As for the script, I suggested that on the day of the ceremony we just improvise and see what happened. My friends were intrigued, but also skeptical about how we could possibly cleanse 14 years of sexual activity in one go. I reminded them that there was no wrong way to do this since I was literally making it all up: I just needed them to come ready with positive energy, which everyone confirmed they were fully capable of bringing.
My bachelorette party was held over a weekend in Palm Springs, filled with desert vibes and lots of snacks. Saturday night was the scheduled dick-cleansing ceremony, and my girlfriends came dressed in their most powerful looks: Envision seven women dressed as a mix of Stevie Nicks, Rihanna, and Lily Tomlin. We were off to a strong start.
We gathered around a table and placed three large penis-shaped candles in the center. These candles represented my sexual past and would be burned accordingly. My friend Lisa then asserted herself as the lead bruja and explained that once the candles were lit, the ceremony would begin, and once they were out, the ceremony would end. As Lisa lit the candles, we all became strangely solemn — then, to my surprise, each girlfriend brought out a contribution to the ceremony.
To cleanse the space of negative vibes, Stassi lit a sage smudge stick and placed it in the center of our circle. She also brought rose quartz crystals, which are said to open your heart chakra and allow more love to enter your life. Katie brought a framed painting of a Día de los Muertos husband and wife with the inscription "Until death separates us" in Spanish, which she placed in the center of our circle, alongside the penis candles. She and her husband had received it as a wedding gift the previous year, and she hoped it would bring my marriage good luck.
Brittany brought handmade cards with images of Dolly Parton, Erykah Badu, vaginas, wombs, and entwined lovers printed on the front; she scattered them face-up on the table and told us to channel these images into our ceremony. Finally, Scheana brought the holy sacrament of tequila for ceremonial shots. The vibes were officially set.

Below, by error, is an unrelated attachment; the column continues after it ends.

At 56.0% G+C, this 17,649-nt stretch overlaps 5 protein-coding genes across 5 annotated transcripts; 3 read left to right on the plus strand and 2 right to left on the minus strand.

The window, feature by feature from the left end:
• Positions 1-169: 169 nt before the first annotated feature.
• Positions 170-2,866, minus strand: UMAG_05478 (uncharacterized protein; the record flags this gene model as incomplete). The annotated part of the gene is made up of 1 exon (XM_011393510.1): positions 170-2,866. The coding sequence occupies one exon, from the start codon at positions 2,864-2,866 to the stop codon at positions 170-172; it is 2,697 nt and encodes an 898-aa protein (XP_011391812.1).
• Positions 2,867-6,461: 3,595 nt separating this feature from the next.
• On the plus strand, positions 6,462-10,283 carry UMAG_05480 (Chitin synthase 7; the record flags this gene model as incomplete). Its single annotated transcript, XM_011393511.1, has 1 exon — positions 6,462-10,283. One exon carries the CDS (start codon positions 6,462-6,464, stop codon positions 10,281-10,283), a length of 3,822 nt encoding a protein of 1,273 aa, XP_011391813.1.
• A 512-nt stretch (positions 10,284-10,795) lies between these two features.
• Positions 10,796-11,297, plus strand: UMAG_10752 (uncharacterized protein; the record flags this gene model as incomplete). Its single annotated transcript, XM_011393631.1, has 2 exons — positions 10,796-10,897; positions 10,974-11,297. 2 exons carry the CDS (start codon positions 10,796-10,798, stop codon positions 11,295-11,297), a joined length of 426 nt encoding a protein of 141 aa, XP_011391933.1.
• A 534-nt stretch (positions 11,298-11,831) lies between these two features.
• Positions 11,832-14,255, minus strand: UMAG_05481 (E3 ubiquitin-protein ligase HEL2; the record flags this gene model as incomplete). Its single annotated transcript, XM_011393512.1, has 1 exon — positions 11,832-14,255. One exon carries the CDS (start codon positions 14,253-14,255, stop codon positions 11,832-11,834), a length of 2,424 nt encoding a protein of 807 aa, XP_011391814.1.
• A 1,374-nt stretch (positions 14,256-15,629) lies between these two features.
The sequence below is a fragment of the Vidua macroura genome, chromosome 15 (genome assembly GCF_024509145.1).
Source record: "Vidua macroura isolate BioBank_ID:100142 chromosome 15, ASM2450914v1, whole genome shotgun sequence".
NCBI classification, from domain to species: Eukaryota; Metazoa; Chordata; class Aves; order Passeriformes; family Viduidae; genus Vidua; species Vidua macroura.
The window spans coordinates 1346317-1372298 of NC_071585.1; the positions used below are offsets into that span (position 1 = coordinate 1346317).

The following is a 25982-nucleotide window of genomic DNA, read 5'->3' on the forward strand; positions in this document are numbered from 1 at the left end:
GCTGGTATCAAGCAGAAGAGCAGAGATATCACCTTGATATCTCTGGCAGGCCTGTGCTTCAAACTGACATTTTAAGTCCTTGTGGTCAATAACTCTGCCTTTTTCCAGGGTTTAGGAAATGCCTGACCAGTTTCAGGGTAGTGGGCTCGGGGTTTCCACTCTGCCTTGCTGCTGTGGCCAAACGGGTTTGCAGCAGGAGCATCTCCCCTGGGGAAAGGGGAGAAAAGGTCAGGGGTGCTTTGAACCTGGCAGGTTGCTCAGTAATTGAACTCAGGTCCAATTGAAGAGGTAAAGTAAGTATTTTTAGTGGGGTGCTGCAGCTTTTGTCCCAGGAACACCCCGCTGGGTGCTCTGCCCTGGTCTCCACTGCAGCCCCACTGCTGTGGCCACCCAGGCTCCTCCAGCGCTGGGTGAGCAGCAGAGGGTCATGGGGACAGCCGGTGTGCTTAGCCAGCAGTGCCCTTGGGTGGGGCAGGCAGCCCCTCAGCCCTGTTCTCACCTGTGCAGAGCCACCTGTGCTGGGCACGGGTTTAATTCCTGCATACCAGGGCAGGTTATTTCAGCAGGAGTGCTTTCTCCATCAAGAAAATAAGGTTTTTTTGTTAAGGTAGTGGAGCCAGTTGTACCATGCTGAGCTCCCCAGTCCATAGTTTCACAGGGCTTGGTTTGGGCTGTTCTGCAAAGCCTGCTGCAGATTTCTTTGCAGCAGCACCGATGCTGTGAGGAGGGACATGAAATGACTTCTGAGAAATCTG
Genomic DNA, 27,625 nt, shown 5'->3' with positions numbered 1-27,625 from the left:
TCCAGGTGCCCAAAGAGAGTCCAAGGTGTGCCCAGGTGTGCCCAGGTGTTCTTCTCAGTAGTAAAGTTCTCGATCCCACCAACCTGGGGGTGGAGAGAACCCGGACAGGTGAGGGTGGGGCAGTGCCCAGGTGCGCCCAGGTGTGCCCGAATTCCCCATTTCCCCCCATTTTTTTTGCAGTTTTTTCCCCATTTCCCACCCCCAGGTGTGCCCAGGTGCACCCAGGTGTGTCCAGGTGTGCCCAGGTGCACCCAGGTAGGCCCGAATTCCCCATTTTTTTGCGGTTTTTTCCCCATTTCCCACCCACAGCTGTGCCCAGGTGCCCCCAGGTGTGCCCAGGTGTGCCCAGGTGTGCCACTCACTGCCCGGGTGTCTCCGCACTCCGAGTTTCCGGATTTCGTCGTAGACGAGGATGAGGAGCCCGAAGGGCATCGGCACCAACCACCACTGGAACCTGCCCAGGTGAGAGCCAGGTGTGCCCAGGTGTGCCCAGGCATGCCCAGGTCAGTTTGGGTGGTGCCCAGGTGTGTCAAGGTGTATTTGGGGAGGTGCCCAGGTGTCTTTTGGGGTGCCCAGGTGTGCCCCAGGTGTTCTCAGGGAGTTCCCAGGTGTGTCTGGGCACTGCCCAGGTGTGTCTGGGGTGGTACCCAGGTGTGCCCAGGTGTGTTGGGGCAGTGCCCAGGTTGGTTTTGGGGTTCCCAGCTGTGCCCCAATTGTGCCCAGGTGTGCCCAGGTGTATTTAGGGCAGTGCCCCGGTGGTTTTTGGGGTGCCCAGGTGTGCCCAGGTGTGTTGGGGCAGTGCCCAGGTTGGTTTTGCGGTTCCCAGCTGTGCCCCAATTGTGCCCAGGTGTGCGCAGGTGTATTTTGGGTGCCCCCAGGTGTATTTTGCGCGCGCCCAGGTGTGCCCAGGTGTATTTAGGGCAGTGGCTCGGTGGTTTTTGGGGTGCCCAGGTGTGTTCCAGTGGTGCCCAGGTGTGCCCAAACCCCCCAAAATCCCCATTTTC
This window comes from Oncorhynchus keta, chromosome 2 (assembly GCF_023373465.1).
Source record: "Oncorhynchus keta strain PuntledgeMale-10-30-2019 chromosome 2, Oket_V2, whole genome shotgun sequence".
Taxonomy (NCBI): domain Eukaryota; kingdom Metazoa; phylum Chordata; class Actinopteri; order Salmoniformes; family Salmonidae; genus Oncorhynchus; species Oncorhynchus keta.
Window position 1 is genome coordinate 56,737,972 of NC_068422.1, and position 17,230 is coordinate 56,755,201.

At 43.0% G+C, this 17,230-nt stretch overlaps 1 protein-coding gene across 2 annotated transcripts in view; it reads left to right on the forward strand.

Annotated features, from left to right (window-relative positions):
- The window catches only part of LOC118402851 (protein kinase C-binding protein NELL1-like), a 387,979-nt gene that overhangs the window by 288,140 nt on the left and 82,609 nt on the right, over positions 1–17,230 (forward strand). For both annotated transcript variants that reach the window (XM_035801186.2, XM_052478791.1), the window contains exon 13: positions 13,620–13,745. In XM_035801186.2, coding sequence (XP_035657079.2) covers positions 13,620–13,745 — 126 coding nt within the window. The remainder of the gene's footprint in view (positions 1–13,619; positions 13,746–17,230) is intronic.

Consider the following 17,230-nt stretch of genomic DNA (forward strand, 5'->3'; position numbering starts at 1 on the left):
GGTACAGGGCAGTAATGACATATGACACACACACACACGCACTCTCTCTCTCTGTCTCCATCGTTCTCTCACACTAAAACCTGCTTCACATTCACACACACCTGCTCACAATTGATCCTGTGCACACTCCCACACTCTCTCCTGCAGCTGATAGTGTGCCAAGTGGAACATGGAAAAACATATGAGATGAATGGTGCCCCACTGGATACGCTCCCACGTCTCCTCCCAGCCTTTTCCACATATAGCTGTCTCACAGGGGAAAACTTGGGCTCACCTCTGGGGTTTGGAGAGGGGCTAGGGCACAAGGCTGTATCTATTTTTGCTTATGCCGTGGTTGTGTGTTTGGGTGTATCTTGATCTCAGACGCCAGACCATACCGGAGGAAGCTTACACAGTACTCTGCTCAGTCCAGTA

Instinctually, we all held hands to form a circle and took a breath, and Stassi suggested we each share a happy wish for my new marital sex life. As each friend took their turn, I felt like Sleeping Beauty when the fairies gave her wishes of beauty and song, except my fairies were my closest girlfriends giving me blessings of a strong libido and sexual adventure. Close enough.
When the last wish had been shared, we were all still holding hands, and it felt electric. Maybe it was the tequila or all the snacks we had eaten, but I felt powerful. We sat in a solemn circle, smiling in silence, and as the shadows of the dick candles lit the face of each one of my friends, I was filled with gratitude for all of them. Not only were they humoring my request to hold a ridiculous and totally made-up dick-cleansing ceremony, they came willing to play, and that moved me.
Then, at the perfect moment, Lisa leaned over and blew out the dick candles. The ceremony was officially over. We sat looking at each other until I broke the spell by announcing, "I just felt my hymen grow back."
It hadn't, nor did I want it to, but I did feel refreshed, grateful, and eager to embrace my next phase of life. For me, a bachelorette filled with penis straws and strippers wasn’t going to provide that. My DIY dick-cleansing ceremony did. Bachelorette parties can be beautiful occasions that recharge brides for the pre-wedding sprint and center them in what's important. Mine reminded me that love and gratitude is the center and driver of life transitions, not seating charts or invitation card stock. Whatever way you do it, taking a breath to enjoy the lessons you have learned and the unconditional love of your friends is a proper send-off to married life — whether or not that breath also blows out a dick candle.
For anonymity, all names have been replaced with the names of the cast of Vanderpump Rules.
Read more stories about dating and relationships:
- Hey Men, It's Not My Job to Like Your Hobbies If You Don't Give a Damn About Mine
- I'm a Dreamer Who Married the American I Love — Here's What DACA Means to Us
- 6 Ways You May Be Sabotaging Your Own Dating Life
Now, find out what dating as a little person is really like: